Monday, January 5, 2009

Attending a Huge Social Occasion in Rural Iowa

It was one of the more spectacular sunsets I have seen in a long long time. This is partly due to living in town where sunsets are obscured by your neighbors house but mostly because it was truly a spectacular sunset. Almost a third of the sky was a brilliant orange and another third was various shades of pink. As I drove south alone, I had a hard time concentrating on the road instead of looking always to the right. It was a shame that house after house that I passed was empty. In fact, probably most of the southern west corner of the county was empty. Where were they? They were all where I was heading, at the visitation for a former neighbor of mine and father of some close friends.

Richard was the father of the other two boys in my graduating class. There were only three of us boys and the other two were fraternal twins. On a side note, there was also one of the five girls in our class of eight also there so with half our class there, it would have been almost like a mini-reunion had it not been for Richard's death. He had a heart attack while driving and ended up hitting a concrete bridge railing head on. The coroner and witnesses to the accident have surmised that he was dead before hitting the railing so it was a quick way to go and nobody else was hurt. You can't ask for anything more than that.

In the very rural area of Iowa where I grew up, there are no bigger social occasions than when a disaster strikes or someone dies. More than once I have been to a house or barn fire where half the county stands and talks with the owners while the volunteer fire department puts out the fire. In this case, it was a death and since I knew the man of honor and his sons well, I decided I needed to show up. I saw people I haven't seen in twenty years and I spent a long time talking and laughing with everyone before I got through the receiving line and started on the long drive back home.

I hadn't made any new year resolutions because that has never been my sort of thing to do but on the way home, I resolved that I should make an attempt to contact all seven of my former classmates and set up some sort of reunion this year. Its been seventeen years and I'm sure we all have stories to tell. With the older generation of farmers dying out and almost gone now, there won't be too many more social occasions where we can all meet up.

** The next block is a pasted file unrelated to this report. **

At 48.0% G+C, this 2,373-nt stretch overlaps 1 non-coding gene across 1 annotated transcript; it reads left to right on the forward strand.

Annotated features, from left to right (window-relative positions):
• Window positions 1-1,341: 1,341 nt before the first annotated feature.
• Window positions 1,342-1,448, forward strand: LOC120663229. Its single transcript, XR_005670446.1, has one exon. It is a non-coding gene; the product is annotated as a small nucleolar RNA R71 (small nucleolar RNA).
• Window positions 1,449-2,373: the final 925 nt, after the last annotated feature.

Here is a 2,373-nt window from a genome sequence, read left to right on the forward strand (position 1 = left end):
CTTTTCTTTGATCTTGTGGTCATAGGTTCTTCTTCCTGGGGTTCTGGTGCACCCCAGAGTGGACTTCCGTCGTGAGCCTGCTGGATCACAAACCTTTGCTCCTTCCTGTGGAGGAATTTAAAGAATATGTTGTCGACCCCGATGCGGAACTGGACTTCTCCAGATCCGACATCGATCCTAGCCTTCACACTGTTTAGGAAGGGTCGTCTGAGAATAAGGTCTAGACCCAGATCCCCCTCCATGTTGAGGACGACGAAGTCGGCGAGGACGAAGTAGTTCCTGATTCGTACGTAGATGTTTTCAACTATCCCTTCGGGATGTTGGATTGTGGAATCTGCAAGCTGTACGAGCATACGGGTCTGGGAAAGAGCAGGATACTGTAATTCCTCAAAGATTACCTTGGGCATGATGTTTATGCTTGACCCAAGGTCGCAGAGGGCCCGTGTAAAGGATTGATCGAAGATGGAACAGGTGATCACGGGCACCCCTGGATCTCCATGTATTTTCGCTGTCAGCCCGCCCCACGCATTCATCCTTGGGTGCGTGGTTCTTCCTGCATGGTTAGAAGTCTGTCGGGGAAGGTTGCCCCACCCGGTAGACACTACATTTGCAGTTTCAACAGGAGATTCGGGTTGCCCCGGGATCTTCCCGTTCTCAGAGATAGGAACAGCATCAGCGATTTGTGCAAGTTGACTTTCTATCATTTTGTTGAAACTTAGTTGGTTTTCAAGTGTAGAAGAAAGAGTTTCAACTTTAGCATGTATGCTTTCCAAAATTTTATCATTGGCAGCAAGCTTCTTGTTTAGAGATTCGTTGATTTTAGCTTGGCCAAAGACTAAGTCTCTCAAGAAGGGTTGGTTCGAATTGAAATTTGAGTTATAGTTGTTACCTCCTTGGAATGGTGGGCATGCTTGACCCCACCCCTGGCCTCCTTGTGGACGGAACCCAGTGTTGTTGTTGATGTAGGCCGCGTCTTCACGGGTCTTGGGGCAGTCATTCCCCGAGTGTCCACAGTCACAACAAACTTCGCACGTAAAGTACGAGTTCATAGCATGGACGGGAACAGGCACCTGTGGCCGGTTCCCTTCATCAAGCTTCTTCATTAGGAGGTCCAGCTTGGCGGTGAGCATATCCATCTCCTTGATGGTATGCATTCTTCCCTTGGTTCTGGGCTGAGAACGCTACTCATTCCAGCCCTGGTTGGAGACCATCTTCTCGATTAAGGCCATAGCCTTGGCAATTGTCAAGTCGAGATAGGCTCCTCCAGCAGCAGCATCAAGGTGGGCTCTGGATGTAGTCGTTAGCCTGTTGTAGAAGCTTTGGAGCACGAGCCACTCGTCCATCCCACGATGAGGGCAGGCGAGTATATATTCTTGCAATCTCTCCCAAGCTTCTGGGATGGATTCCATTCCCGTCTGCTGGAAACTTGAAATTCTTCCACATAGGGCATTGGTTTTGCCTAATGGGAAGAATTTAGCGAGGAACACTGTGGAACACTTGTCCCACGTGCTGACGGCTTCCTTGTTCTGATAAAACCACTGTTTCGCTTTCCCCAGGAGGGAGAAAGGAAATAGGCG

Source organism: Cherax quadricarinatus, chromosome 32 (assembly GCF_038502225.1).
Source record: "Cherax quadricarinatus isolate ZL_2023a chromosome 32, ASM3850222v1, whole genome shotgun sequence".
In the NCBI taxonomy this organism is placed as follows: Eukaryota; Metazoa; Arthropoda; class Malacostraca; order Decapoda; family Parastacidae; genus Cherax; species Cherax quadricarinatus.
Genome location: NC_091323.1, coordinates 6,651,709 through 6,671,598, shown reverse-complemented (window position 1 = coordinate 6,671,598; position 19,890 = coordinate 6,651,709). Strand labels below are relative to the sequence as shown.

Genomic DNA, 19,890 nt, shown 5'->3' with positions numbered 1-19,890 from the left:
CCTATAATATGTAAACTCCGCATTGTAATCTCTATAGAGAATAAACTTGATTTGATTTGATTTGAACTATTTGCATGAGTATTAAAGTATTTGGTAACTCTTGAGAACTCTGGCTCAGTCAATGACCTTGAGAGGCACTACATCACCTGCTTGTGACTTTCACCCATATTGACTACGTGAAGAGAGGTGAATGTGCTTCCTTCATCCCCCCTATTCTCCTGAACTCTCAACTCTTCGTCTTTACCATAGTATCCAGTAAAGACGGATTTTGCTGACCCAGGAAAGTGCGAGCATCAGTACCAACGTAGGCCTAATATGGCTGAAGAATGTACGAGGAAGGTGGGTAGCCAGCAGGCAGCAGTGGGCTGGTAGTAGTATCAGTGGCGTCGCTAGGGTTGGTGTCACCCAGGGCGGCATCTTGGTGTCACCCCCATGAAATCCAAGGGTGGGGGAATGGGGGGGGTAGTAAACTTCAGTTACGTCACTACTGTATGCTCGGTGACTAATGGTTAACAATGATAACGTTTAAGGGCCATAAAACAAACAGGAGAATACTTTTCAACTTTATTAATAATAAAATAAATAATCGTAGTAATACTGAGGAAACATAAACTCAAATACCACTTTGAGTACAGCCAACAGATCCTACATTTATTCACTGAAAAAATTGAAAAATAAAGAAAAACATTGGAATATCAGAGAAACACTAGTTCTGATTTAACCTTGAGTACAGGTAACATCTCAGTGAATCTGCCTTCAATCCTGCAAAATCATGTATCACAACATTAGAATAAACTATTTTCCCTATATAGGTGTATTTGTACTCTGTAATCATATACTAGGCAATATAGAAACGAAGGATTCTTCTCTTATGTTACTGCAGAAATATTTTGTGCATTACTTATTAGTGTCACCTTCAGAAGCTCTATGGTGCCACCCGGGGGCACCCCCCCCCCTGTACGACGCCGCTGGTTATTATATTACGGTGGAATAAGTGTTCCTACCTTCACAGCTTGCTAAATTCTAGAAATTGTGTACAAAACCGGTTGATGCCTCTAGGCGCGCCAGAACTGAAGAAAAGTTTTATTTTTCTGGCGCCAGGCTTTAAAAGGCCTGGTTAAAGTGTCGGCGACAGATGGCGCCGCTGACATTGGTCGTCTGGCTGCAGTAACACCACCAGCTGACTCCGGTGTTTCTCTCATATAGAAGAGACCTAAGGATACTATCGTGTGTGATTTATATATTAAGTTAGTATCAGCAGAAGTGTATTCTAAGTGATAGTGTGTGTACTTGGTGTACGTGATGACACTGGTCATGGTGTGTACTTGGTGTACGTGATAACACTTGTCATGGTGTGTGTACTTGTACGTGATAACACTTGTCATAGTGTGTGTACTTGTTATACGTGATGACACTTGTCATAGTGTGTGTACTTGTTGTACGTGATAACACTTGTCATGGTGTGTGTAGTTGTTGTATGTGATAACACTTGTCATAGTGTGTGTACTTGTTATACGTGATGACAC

6 comments:

Beau said...

Glad you could all get together, even though it was on a sad occasion. I think it's amazing that everyone knows each other so well, and you have that personal connection- my high school class size was so big I didn't even know most of the other kids. And now, even though we live in a rural area, there's a mix of old and new here, and people don't really know one another.

Sage said...

It was good that you could be there... Wow, you had a small class--there were 750 in my graduating class!

The Real Mother Hen said...

How big was your town when you went to school?
And how big it is now?

Ed Abbey said...

Beau - Everyone knowing each other has its disadvantages too. Nothing remains secret for long.

Sage - At one time, our school was the smallest in the state. It closed up a few years ago and merged with neighboring larger schools.

Mother Hen - The high school was in a town of about 250 people and grade school in a neighboring town of 350. I would guess both towns are now down about 20% of those figures with the school gone.

The Real Mother Hen said...

Well in some parts of the world, people have to pay a lot of money to get into school that size.

PhilippinesPhil said...

And I thought I had a small class...

Heck yeah, it COULD have gone better. He totaled the car, right? Two months ago, my mom's friend had a DWD (died while driving) as well. He pulled over on the highway, or his wife grabbed the wheel as he pushed the brake, and then proceeded to die as soon as they stopped.

Deaths... It seems like someone I know dies once a week anymore. My ex just called to tell me that one of our friends just died of cancer. Is it getting older where the news of death seems to arrive so often, or is it because I live here? I'm too depressed to figure it out...